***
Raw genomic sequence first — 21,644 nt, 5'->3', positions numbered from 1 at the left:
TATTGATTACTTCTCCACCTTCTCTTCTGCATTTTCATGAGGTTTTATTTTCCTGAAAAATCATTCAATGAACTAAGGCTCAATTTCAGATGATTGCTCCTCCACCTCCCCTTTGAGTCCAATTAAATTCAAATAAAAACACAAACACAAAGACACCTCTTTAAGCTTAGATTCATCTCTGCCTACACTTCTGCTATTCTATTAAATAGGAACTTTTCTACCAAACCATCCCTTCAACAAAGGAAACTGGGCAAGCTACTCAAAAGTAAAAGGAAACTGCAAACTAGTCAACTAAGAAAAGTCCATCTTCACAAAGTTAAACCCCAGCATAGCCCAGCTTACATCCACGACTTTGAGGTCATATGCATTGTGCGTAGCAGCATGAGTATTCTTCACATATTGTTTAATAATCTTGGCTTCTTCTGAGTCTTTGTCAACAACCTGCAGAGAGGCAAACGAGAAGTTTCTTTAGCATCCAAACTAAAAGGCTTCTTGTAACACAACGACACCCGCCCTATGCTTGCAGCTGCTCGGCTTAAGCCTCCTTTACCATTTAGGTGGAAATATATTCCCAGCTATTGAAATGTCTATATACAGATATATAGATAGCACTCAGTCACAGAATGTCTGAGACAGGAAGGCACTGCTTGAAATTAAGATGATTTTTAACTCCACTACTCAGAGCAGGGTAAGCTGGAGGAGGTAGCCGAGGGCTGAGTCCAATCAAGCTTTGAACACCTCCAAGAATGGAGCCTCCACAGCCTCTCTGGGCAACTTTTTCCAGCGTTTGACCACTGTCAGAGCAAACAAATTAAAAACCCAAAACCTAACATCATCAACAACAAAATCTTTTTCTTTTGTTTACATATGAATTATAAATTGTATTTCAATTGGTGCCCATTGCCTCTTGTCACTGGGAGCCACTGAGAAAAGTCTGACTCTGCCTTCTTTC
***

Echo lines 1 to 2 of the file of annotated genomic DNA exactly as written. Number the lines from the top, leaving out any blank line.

Raw genomic sequence first — 21,644 nt, 5'->3', positions numbered from 1 at the left:
TATTGATTACTTCTCCACCTTCTCTTCTGCATTTTCATGAGGTTTTATTTTCCTGAAAAATCATTCAATGAACTAAGGCTCAATTTCAGATGATTGCTCCTCCACCTCCCCTTTGAGTCCAATTAAATTCAAATAAAAACACAAACACAAAGACACCTCTTTAAGCTTAGATTCATCTCTGCCTACACTTCTGCTATTCTATTAAATAGGAACTTTTCTACCAAACCATCCCTTCAACAAAGGAAACTGGGCAAGCTACTCAAAAGTAAAAGGAAACTGCAAACTAGTCAACTAAGAAAAGTCCATCTTCACAAAGTTAAACCCCAGCATAGCCCAGCTTACATCCACGACTTTGAGGTCATATGCATTGTGCGTAGCAGCATGAGTATTCTTCACATATTGTTTAATAATCTTGGCTTCTTCTGAGTCTTTGTCAACAACCTGCAGAGAGGCAAACGAGAAGTTTCTTTAGCATCCAAACTAAAAGGCTTCTTGTAACACAACGACACCCGCCCTATGCTTGCAGCTGCTCGGCTTAAGCCTCCTTTACCATTTAGGTGGAAATATATTCCCAGCTATTGAAATGTCTATATACAGATATATAGATAGCACTCAGTCACAGAATGTCTGAGACAGGAAGGCACTGCTTGAAATTAAGATGATTTTTAACTCCACTACTCAGAGCAGGGTAAGCTGGAGGAGGTAGCCGAGGGCTGAGTCCAATCAAGCTTTGAACACCTCCAAGAATGGAGCCTCCACAGCCTCTCTGGGCAACTTTTTCCAGCGTTTGACCACTGTCAGAGCAAACAAATTAAAAACCCAAAACCTAACATCATCAACAACAAAATCTTTTTCTTTTGTTTACATATGAATTATAAATTGTATTTCAATTGGTGCCCATTGCCTCTTGTCACTGGGAGCCACTGAGAAAAGTCTGACTCTGCCTTCTTTC